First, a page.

Tag Archives: Ted and Wally’s

We All Scream for Ice Cream

July 18, 2018 by
Photography by provided

Growing up in the second half of an earlier millennia, the lilting jingle-jangle chimes of an ice cream truck was my soundtrack to summer. The common Fudgsicle had the power to induce a Pavlovian response in any young child. Buying a red, white, and blue Bomb Pop was an act of patriotism. The chocolaty/nutty Drumstick was considered the pinnacle of atomic age engineering. But ice cream no longer comes right to our doorstep as much as it once did, so let’s point you to where you’ll find the most tempting opportunities for a hurts-so-good brain freeze treat. 


– 610 N. 12th St. (inside Blatt Beer & Table)
– 8608 N. 30th St.
– 7130 N. 102nd Circle
– 1317 S. 204th St. (Elkhorn)

Generations of college baseball fans have made the pilgrimage to Omaha for the NCAA College World Series, and no sojourn to TD Ameritrade Park would be complete without a visit to the mecca that is Zesto. The seasonal location that operates from Memorial Day to Labor Day, the one so often name-dropped by ESPN announcers, is co-located with Beer Blatt & Table just a Texas League single from the ballpark, but be sure to also check out the other locations, especially the frozen-in-time, throwback shop on North 30th Street.


– 5001 Underwood Ave.

Zesto may get lots of love from ESPN, but Dundee’s eCreamery has been heralded by…well, just about everyone else. From all the big morning shows to the New York Times to Shark Tank to such celebrity clients as Oprah, Taylor Swift, and Sir Paul McCartney, eCreamery is a darling of the ice cream world. Think you have what it takes to design your own blend? Give it a shot, but just know you’ll be up against some pretty stiff competition, including flavors from their collaboration with celebrity chef  Emeril Lagasse.

Neveria y Paleteria La Michoacana

– 4002 S. 24th St.
– 4924 S. 24th St.

Do monarch butterflies like ice cream? If so, they’d flock to South Omaha’s Neveria y Paleteria La Michoacana. That’s where they’d find the same sweet nectar flavors as those of their winter grounds in the Mexican state of Michoacán, the shop’s namesake. In flavors from guava to passion fruit to piña colada—even exotic tamarind—only the freshest real fruits are used in these delicacies that are also distributed through Guerrero Grocery and about 20 convenience stores across a broad southern swath of the city.

Jones Bros. Cupcakes

– Aksarben Village, 2121 S. 67th St.
– Westroads Mall, 10000 California St.
– 2615 S. 180th St.

August’s Maha Music Festival will rattle the glass of the windows across the street at Jones Bros. Cupcakes in Aksarben Village, but all will be serene inside, thanks to the calming, Zen-like powers of a scoop of ice cream floating in a Bursting Boba Tea, a popular summer selection from the folks who have made three appearances—and taken home one win—on the Food Network’s Cupcake Wars. Or try one of their couture shakes and malts. Maybe the Salted Caramel Explosion with its combination of chocolate-covered potato chips, sweet and salty cupcake, and salted caramel brownie?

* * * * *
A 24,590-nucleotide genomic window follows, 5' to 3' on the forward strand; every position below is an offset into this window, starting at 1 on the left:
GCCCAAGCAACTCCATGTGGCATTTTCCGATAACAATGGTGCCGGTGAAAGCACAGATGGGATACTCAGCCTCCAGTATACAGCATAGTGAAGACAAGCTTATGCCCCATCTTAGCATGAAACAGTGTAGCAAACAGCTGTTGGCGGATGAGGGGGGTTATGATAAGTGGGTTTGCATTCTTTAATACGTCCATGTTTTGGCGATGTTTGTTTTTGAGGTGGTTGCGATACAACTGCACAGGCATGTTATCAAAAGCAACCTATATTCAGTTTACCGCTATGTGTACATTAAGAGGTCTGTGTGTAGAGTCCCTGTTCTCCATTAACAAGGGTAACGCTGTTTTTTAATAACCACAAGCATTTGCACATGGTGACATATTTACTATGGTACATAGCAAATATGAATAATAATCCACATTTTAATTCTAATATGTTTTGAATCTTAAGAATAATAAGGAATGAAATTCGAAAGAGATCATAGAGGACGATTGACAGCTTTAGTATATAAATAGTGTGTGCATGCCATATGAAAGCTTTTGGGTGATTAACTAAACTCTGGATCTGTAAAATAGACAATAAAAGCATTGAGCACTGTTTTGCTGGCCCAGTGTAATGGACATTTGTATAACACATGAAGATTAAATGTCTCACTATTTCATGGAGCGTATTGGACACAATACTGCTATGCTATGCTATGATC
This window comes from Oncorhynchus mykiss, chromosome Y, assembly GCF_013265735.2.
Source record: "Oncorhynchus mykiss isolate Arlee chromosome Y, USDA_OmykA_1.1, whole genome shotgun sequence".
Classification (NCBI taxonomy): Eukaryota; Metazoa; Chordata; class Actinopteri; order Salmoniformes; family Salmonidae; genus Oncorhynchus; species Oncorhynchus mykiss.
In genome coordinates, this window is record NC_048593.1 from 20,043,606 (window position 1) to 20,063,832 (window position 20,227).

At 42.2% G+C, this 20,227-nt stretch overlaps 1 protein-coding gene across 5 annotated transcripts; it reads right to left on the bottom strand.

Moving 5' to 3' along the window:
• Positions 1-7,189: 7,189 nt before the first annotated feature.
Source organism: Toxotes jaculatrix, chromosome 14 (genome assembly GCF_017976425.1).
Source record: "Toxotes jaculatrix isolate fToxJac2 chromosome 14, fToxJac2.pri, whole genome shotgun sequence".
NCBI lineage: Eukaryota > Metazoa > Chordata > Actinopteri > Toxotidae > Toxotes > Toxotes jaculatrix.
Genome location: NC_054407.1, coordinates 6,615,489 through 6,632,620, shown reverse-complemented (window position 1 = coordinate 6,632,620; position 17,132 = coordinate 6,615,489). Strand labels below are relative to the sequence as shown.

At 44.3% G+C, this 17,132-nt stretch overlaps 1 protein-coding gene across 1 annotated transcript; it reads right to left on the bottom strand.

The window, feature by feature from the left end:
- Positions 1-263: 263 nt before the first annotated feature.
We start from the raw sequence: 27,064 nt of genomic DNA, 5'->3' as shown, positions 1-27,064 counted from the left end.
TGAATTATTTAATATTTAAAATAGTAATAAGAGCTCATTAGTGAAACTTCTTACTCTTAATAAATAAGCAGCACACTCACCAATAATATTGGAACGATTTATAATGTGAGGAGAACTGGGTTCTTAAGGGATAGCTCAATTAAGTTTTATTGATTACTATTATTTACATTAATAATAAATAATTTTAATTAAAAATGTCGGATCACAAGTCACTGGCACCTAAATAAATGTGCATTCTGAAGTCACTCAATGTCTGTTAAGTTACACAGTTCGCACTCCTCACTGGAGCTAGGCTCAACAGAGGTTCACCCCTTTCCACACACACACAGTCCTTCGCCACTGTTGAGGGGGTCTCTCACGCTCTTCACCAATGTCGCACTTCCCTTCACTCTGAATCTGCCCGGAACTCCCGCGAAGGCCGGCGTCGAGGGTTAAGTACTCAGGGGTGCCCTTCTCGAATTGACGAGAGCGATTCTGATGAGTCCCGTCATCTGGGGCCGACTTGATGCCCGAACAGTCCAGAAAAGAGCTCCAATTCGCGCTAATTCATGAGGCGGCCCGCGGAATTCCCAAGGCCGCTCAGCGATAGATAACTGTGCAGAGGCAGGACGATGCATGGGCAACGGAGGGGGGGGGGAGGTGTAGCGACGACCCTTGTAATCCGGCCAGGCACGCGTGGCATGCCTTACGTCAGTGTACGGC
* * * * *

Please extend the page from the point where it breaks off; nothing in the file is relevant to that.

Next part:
– 5914 Center St.

Petrow’s isn’t your granddad’s ice…no, wait…Petrow’s is, in fact, your grandad’s ice cream. And your great-grandad’s. While the iconic family restaurant has occupied the same plot of land on the corner of 60th and Center streets since 1950, the Petrow name is associated with a continuous stream of Nebraska ice cream history that can be traced all the way back to the Fremont Candy Kitchen, which was established in 1903. Not many places can boast a 115-year-old recipe, but maybe that’s why their famed, everything-but-the-kitchen-sink clown sundae remains popular to this day.

Eileen’s Colossal Cookies

– 1024 S. 74th Plaza
– 210 S. 16th St.
(inside Brandeis Building)

One of the few places on our list that does not make its own ice cream, Eileen’s is still worthy of a mention for their amazing ice cream sandwiches. With usually something like nine flavors of ice cream and about 13 flavors of cookies from which to choose, the possibilities for tasty combinations in building your own ice cream sandwich are almost endless. (Available only at the two locations listed above.)


– Aksarben Village, 1918 S. 67th St.

Watching the crew work at Omaha’s newest ice cream place is part middle school science fair and part Japanese steakhouse acrobatics. To create their Thai rolled ice cream, a viscous glob of semi-liquid ingredients is plopped onto a frozen disc the size of a pizza pan. The mix sets up as it is chopped, kneaded, and otherwise manhandled before being smoothed out into a crepe-thin layer that freezes in a matter of moments. Using a deft hand and what looks to be a broad-bladed drywall knife, the ice cream is then gently scraped off the disc in a way that forms perfectly coiled spirals of Thai yumminess.


– Old Market, 1003 Howard St.

Dolci gets a nod for sheer ingenuity. Check out their fanciful Spaghetti and Sweet Balls sundae, where vanilla soft serve is extruded through a ricer to form a bowl of ice cream noodles. Add a few oatmeal peanut butter meatballs and a marinara of strawberry sauce topped with a grated, white chocolate topping in lieu of Parmesan cheese. Surely one of the Old Market’s funkier concoctions.

Ted & Wally’s

– Old Market, 1120 Jackson St.
– Benson, 6023 Maple St.

With a recipe that includes 20 percent butterfat, Ted & Wally’s, a local pioneer in upscale ice cream, lays claim to being the area’s only “super premium” product as defined by industry standards. And it’s all churned out in century-old White Mountain freezing machines. Both businesses operate out of equally antique, converted filling stations. The original location is an Old Market fixture, and the newer shop in the beard-and-beer borough of Benson has served to expand the reach of one of the city’s favorite brands.